The Economy: The Dollar: A Power Play Unfolds

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The gold-exchange idea that was devised at Bretton Woods has been so badly shaken that it cannot survive. Says Robert Triffin, a leading international money expert and a member of TIME's Board of Economists: "Perhaps the best thing about the Nixon economic package is that it has at last brought into the open the need for reform. Finally the world has been forced to look the problem in the face, instead of trying to patch up the system." Local Supremacy. In the chancelleries and the countinghouses, there is much talk of bringing more flexibility to the system. One way would be to introduce—in the jargon of the moneymen—"wider bands" for currencies. Instead of being able to move up or down only 1% from their officially stated values, currencies would be able to fluctuate within the range of, say, 2% or 4%. In that way, they could temporarily rise or fall in value without forcing nations to make wrenching official revaluations or devaluations.

Nations also need a new medium of exchange to replace the dollar as the world's central reserve currency. Says Triffin: "The world is now moving toward a new system in which neither the dollar nor gold will play the key roles that they have in the past. In the long run, the dollar will be supreme in its trading area, which includes Latin America and Canada, and European currencies will be supreme in the Common Market."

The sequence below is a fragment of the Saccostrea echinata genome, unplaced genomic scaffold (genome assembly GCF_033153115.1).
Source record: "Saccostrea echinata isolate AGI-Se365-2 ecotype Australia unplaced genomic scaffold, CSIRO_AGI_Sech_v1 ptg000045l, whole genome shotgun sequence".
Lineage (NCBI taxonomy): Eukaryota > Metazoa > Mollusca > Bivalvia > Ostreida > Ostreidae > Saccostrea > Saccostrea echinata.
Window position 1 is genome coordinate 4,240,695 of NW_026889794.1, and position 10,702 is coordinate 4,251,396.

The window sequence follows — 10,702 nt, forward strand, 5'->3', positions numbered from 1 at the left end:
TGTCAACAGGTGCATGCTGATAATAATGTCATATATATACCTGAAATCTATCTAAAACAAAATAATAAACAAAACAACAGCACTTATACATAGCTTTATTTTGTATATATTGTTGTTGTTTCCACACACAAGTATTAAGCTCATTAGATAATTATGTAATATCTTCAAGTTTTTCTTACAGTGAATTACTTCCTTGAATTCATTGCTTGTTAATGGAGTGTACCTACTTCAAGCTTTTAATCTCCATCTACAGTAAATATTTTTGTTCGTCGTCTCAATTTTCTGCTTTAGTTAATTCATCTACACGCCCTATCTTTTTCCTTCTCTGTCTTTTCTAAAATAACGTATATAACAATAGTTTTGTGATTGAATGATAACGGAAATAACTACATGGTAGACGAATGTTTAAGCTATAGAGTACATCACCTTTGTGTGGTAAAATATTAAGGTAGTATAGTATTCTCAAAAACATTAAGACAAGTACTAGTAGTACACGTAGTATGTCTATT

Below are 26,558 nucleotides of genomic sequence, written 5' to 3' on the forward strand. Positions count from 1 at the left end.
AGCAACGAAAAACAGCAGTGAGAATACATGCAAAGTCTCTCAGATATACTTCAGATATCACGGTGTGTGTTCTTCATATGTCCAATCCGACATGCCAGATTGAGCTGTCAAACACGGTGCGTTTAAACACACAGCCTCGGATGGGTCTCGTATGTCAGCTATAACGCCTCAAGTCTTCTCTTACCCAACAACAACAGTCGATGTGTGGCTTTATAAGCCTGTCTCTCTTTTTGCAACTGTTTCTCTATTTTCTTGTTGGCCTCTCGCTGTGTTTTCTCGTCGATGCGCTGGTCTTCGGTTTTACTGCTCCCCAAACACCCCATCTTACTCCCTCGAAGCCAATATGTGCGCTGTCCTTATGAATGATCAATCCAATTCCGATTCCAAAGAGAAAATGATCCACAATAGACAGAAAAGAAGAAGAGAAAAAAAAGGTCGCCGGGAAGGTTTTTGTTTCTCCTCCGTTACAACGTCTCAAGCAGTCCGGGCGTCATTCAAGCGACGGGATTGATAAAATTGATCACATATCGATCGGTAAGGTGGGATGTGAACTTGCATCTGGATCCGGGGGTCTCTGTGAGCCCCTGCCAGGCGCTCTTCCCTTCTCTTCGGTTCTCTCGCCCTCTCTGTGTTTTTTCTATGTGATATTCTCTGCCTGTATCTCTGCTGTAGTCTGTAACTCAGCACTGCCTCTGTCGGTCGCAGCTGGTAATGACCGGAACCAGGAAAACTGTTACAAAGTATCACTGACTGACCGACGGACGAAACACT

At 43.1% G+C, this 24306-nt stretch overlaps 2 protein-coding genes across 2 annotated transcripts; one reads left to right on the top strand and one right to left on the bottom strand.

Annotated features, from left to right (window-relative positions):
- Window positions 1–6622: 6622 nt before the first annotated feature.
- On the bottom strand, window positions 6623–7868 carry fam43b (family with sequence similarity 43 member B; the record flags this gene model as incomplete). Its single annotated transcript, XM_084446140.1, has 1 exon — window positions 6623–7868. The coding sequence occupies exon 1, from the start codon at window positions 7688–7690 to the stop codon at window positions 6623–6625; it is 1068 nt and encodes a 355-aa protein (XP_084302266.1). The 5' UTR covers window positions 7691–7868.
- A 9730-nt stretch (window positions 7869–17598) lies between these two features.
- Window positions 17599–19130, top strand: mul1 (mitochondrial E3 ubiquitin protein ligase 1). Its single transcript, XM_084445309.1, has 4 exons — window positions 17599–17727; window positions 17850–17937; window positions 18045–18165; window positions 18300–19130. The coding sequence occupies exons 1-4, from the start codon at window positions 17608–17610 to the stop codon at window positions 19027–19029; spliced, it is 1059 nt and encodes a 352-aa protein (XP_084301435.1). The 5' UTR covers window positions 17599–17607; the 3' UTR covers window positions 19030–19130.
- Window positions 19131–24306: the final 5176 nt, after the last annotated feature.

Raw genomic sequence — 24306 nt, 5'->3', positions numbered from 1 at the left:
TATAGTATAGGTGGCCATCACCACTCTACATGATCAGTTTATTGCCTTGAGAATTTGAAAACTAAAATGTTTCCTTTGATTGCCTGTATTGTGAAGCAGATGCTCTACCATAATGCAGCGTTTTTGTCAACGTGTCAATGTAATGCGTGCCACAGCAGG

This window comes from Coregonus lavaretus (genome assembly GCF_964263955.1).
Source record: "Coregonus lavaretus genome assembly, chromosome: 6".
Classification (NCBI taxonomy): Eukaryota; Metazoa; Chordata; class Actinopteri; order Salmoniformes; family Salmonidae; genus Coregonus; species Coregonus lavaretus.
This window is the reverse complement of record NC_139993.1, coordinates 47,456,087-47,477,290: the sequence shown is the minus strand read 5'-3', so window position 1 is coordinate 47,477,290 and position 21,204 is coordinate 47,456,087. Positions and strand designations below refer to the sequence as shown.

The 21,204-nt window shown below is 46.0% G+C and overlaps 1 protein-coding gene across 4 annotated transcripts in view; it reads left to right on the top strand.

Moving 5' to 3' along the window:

Another Keynes. Economists and finance ministers are also discussing a system by which all industrial nations would contribute some of their own currencies and gold to the IMF, which would then create and administer a sort of "supermoney." It would not take the form of paper bills but, like the IMF's current Special Drawing Rights, would simply be a bookkeeping supplement to the existing gold supply.

The supermoney would expand automatically as the world's need for trading currency expands—something neither gold nor S.D.R.s now do. And because the supermoney would be backed by many nations, it could not be undermined by the economic policies of any one nation. For years the strength of the dollar has been steadily undermined by the U.S.'s inflationary policies.

It is clear that the dollar has ceased to be the most prized currency, and that the world is at a monetary turning point. At Bretton Woods in 1944, the prescient John Maynard Keynes proposed the creation of an international body that would issue and regulate an international money—something like a world central bank dispensing super-money. Economists are saying wistfully that the world needs another Keynes. Until he comes along, the original Keynesian idea is as good as any on which to build.

Internationalism or Isolationism

The hidden danger in the latest world monetary crisis is that if it is not resolved quickly and well, the world could tumble into a period of economic isolationism.

The now-shaky monetary system has served nations well for most of the past quarter-century, spurring the movement toward internationalism in economic affairs. It has led to a huge growth in world trade, to the free exchange of currencies and to the rapid expansion of multinational corporations.

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